I can’t tell you how many times I’ve heard the phrase “Fake it til’ you make it,” in the music industry. If you are in a creative industry, and you haven’t heard it, don’t worry, I promise you will sooner or later.
Faking it until you make it is the action of trying to control the outside perception of your operation. The concept is simple, really. If you are a small-time musician, actor, model, etc., you simply put up a front to make your self look like a bigger deal than what you are. Pay attention to your wardrobe, and the company you keep. When you go out, take plenty of pictures to document the “moves” you’re making. After all, selfie…or it didn’t happen, right? If you’re meeting with a friend to have coffee and talk about a short promo video that you want to shoot, be sure to take a quick Snap video while you’re there and caption it “workin'.” Even in your conversations that you have on an everyday basis, play-up your actions to make people believe that you are always on the verge of hitting the big-time.
While imitating a level of confidence/competence absolutely has its value, when it comes to the creative industry, it differs greatly from imitating a level of success/achievement. This is important because doing one of them gains you respect, and doing the other makes you look foolish and arrogant. In everything you do, there is a certain virtue in performing up to the position you hope to get verses the one you have. This implies that you would take on more responsibility than you are assigned, work long enough for people to take notice, and acquire the expertise to make sure you are a lock for the position when it becomes available. If you don’t approach this properly, it is easy for it to blend into pretending that you have achieved something you haven’t.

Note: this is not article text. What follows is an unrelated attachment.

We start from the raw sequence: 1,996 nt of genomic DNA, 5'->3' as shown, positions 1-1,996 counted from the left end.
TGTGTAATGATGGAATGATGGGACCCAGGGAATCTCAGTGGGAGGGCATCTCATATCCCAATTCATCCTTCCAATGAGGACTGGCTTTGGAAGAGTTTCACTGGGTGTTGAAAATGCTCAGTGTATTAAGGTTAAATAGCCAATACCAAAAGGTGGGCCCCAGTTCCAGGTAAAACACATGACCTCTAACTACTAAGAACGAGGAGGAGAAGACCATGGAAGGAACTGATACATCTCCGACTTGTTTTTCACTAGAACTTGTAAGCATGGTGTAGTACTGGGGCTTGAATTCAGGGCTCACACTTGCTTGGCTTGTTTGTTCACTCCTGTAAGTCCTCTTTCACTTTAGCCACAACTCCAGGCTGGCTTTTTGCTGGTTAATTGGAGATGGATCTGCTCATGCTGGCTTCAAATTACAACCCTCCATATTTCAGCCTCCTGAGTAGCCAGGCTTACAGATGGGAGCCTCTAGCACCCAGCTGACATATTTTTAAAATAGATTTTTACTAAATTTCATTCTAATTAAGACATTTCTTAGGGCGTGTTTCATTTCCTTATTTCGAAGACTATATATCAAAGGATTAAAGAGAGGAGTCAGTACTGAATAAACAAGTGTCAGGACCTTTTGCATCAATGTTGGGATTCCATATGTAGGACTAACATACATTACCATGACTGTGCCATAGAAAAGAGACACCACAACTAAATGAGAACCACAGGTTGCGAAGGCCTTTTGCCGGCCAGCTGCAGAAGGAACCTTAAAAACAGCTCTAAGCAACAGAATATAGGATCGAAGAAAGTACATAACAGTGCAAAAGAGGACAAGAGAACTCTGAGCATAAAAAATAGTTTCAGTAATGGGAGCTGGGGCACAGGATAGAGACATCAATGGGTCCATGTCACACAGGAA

There was a time where pretending to be doing something bigger than what you’re actually doing was effective, because no one could verify it. With our constantly growing connected world, it takes very little research to fact-check just how hot of a commodity someone is. Everyone has that one Facebook friend who updates their status with exorbitant prices for features and collaborations that no one is asking them for. Now I am not knocking charging for your craft, but don’t do it to the detriment of your growth and brand.
In closing I will say this: If you want to be successful in the creative industry, I encourage you to act as if you are. But only from a standpoint of how much work you are putting in, how you assign value to your time, and how you make sure that your actions align with your desired outcome. When it comes to people’s perception of you, it is best to collaborate with people on every level. We need people to help us get where we are trying to go. If we spend all of our time pretending to already be there, we will have a long road….running in place…by ourselves.